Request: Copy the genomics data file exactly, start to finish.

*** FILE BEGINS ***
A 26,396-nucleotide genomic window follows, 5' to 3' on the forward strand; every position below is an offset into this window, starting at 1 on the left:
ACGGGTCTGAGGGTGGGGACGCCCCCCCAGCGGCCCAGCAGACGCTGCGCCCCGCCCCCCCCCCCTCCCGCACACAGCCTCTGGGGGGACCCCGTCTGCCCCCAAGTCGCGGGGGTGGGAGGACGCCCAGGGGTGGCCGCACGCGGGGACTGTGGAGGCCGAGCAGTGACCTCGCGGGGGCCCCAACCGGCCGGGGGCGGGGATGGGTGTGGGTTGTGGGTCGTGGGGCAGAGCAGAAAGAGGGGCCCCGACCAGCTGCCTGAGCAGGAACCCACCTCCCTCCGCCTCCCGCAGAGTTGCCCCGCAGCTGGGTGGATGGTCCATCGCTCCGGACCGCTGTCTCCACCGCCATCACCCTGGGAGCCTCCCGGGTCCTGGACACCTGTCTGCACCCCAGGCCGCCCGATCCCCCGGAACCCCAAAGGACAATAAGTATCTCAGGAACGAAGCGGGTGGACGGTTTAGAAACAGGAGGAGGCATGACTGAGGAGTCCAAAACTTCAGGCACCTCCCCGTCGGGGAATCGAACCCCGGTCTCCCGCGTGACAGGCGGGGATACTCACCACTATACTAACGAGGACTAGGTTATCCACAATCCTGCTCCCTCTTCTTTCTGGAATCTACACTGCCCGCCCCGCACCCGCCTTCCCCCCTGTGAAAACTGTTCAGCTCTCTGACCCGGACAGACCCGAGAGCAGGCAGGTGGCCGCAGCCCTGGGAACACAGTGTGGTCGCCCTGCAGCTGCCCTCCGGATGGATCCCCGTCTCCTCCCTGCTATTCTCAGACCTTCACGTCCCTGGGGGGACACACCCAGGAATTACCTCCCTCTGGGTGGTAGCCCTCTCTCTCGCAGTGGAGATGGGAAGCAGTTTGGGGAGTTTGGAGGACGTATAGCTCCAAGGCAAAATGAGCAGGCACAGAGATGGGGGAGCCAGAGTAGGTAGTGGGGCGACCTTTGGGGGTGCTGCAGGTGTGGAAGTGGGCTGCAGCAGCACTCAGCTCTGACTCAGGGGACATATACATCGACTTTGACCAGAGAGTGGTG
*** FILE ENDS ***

A 26,396-nucleotide genomic window follows, 5' to 3' on the forward strand; every position below is an offset into this window, starting at 1 on the left:
ACGGGTCTGAGGGTGGGGACGCCCCCCCAGCGGCCCAGCAGACGCTGCGCCCCGCCCCCCCCCCCTCCCGCACACAGCCTCTGGGGGGACCCCGTCTGCCCCCAAGTCGCGGGGGTGGGAGGACGCCCAGGGGTGGCCGCACGCGGGGACTGTGGAGGCCGAGCAGTGACCTCGCGGGGGCCCCAACCGGCCGGGGGCGGGGATGGGTGTGGGTTGTGGGTCGTGGGGCAGAGCAGAAAGAGGGGCCCCGACCAGCTGCCTGAGCAGGAACCCACCTCCCTCCGCCTCCCGCAGAGTTGCCCCGCAGCTGGGTGGATGGTCCATCGCTCCGGACCGCTGTCTCCACCGCCATCACCCTGGGAGCCTCCCGGGTCCTGGACACCTGTCTGCACCCCAGGCCGCCCGATCCCCCGGAACCCCAAAGGACAATAAGTATCTCAGGAACGAAGCGGGTGGACGGTTTAGAAACAGGAGGAGGCATGACTGAGGAGTCCAAAACTTCAGGCACCTCCCCGTCGGGGAATCGAACCCCGGTCTCCCGCGTGACAGGCGGGGATACTCACCACTATACTAACGAGGACTAGGTTATCCACAATCCTGCTCCCTCTTCTTTCTGGAATCTACACTGCCCGCCCCGCACCCGCCTTCCCCCCTGTGAAAACTGTTCAGCTCTCTGACCCGGACAGACCCGAGAGCAGGCAGGTGGCCGCAGCCCTGGGAACACAGTGTGGTCGCCCTGCAGCTGCCCTCCGGATGGATCCCCGTCTCCTCCCTGCTATTCTCAGACCTTCACGTCCCTGGGGGGACACACCCAGGAATTACCTCCCTCTGGGTGGTAGCCCTCTCTCTCGCAGTGGAGATGGGAAGCAGTTTGGGGAGTTTGGAGGACGTATAGCTCCAAGGCAAAATGAGCAGGCACAGAGATGGGGGAGCCAGAGTAGGTAGTGGGGCGACCTTTGGGGGTGCTGCAGGTGTGGAAGTGGGCTGCAGCAGCACTCAGCTCTGACTCAGGGGACATATACATCGACTTTGACCAGAGAGTGGTG